Are you tired of having to put the Windows 9X CD in the CD-ROM drive every time to make a network change or install a new piece of hardware? Well you can copy the needed files off your CD to the hard drive and put the CD on the shelf.
What you will need:
- A Windows 9X CD (Windows 95/98/ME)
- CD-ROM Drive in your computer
- At least 170mb of free disk space on your Hard Drive.
Create the directory to copy the files to on your hard drive:
For example: C:\WINDOWS\OPTIONS\CABS (this is the default location for the cab files to be copied to, most tech people will look for the cabs here first)
Put your Windows 9X in the CD-ROM drive and explore to the following location:
X(Where X is your CD-ROM drive letter):\win9X
Copy the entire contents of the win9X directory to your hard drive to the C:\WINDOWS\OPTIONS\CABS
Now here is the tricky part. You have to EDIT a KEY in the REGISTRY. You should never mess with the registry unless you know exactly what you are doing, because making changes in the registry may render your operatins system (OS) inoperable.
Go to the START button, open the RUN windows and type in REGEDIT and hit OK.
Next, drill down to the following directory:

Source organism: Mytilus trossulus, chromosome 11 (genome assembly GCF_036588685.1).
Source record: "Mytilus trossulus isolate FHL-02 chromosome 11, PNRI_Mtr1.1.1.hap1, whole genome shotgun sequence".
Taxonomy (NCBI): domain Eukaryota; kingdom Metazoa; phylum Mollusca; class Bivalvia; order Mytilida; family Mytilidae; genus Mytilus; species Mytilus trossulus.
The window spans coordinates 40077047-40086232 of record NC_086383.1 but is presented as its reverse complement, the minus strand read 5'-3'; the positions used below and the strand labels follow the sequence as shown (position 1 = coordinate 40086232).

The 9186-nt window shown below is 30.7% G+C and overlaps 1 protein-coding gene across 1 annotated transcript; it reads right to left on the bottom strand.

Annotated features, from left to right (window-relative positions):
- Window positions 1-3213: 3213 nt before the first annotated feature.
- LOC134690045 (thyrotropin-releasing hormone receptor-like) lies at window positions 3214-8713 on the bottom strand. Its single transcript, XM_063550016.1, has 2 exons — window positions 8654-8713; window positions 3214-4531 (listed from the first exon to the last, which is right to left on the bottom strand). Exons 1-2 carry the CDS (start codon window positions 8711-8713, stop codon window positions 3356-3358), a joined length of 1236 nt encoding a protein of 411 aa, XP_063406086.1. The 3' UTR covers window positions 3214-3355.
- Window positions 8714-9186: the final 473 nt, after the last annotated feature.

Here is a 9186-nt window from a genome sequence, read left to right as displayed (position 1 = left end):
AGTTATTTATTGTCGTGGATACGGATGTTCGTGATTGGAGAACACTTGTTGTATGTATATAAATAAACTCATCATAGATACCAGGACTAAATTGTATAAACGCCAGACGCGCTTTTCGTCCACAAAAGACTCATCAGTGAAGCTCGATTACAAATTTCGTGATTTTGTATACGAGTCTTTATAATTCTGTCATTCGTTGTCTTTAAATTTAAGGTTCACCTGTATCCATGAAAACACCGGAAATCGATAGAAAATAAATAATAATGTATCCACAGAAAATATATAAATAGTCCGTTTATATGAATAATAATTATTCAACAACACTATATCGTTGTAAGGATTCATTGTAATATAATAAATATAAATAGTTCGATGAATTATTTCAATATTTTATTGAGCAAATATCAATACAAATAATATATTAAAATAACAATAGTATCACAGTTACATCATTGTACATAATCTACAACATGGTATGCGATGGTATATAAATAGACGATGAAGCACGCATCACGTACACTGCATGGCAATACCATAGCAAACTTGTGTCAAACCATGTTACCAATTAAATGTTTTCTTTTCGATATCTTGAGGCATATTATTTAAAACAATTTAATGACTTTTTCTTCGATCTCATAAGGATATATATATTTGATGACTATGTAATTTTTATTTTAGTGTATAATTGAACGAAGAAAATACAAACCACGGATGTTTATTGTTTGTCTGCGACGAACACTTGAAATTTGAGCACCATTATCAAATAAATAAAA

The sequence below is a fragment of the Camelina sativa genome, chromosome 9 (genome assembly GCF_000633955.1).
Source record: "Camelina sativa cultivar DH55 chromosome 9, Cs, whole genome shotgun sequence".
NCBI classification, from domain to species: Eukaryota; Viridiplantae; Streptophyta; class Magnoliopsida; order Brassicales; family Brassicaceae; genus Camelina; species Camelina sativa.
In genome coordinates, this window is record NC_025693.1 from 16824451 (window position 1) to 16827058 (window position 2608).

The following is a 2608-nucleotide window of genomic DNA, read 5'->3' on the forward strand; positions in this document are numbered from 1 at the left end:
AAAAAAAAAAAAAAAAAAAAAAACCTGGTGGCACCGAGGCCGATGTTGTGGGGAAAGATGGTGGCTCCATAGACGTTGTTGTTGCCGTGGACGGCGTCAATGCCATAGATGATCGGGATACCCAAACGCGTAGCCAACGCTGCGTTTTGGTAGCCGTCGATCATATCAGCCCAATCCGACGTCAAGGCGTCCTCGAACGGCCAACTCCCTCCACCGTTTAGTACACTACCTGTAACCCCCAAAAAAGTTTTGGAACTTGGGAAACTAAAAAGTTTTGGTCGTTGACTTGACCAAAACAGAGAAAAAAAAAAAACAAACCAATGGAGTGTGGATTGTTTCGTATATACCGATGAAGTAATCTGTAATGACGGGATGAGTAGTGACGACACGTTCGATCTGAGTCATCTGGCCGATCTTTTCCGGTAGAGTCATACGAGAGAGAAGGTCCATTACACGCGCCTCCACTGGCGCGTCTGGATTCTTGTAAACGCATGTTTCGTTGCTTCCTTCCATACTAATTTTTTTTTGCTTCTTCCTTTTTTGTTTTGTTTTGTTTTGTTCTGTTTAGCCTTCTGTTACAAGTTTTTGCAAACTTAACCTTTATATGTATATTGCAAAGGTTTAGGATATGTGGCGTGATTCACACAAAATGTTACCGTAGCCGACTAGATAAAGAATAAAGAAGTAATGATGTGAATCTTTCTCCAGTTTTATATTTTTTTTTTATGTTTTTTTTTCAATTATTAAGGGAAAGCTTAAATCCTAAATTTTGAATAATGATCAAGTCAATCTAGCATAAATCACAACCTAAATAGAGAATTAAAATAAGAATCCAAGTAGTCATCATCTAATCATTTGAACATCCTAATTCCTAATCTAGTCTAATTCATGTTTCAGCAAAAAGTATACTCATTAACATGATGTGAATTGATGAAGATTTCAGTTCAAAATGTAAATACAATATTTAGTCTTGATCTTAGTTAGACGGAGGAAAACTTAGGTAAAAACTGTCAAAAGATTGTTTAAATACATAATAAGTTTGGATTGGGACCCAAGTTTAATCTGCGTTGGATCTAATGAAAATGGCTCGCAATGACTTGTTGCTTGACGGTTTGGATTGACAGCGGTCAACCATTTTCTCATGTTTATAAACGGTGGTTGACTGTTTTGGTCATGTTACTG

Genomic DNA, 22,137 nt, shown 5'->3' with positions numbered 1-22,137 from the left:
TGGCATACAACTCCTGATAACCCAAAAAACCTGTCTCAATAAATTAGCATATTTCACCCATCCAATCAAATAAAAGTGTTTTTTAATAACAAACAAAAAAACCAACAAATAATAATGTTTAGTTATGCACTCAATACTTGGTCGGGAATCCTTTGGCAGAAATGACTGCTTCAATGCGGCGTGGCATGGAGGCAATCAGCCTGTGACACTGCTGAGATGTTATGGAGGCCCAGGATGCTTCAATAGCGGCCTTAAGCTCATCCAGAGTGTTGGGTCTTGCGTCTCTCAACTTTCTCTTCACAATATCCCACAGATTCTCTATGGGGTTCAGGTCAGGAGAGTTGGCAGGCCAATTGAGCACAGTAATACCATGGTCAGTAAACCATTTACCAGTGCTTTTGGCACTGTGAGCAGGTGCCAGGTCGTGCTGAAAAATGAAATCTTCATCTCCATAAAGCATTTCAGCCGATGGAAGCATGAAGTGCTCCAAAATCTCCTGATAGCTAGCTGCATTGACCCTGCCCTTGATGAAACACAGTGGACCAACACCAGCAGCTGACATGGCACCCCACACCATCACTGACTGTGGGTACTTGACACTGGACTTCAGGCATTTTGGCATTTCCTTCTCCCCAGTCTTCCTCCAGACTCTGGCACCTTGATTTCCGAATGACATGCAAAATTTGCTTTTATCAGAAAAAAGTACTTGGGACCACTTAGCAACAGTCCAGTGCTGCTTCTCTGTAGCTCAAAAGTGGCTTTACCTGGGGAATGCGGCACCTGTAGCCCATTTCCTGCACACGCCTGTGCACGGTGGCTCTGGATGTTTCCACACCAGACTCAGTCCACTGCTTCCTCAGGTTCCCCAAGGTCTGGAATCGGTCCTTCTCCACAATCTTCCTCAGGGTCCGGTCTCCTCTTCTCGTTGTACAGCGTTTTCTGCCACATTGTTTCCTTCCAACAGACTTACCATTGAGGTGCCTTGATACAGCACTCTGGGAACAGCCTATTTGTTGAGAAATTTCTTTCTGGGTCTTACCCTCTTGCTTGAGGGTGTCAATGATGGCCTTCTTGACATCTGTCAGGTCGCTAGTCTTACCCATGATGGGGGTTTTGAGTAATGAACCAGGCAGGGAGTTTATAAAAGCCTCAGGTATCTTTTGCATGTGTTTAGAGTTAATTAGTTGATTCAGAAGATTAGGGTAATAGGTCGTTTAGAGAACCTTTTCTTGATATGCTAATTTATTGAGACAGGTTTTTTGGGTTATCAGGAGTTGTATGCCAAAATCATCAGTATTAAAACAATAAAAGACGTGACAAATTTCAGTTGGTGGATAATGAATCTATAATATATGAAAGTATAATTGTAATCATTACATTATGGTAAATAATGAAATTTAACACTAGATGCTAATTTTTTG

HKEY_LOCAL_MACHINE \Software \Microsoft \Windows \CurrentVersion\Setup
Left click on the SETUP folder, on the right hand side a whole list of registry keys will appear. Scroll down until you see the SOURCEPATH key. Right hand mouseclick on the SOURCEPATH key and select MODIFY. Next in the VALUE DATA field type in the directory where your win9X files are stored:
For example: c:\windows\options\cabs
When you have finished entering the path, select OK. Then close down the Registry Editor and REBOOT your computer.
Now whenever the Windows 9X CD is needed, Windows will automatically use the files in that new directory you have made and save you the hassel of having to put the CD in the CD-ROM drive!
The Usual Disclaimer: Modifying the registry can cause serious problems that may require you to reinstall your operating system. Use the information provided at your own risk.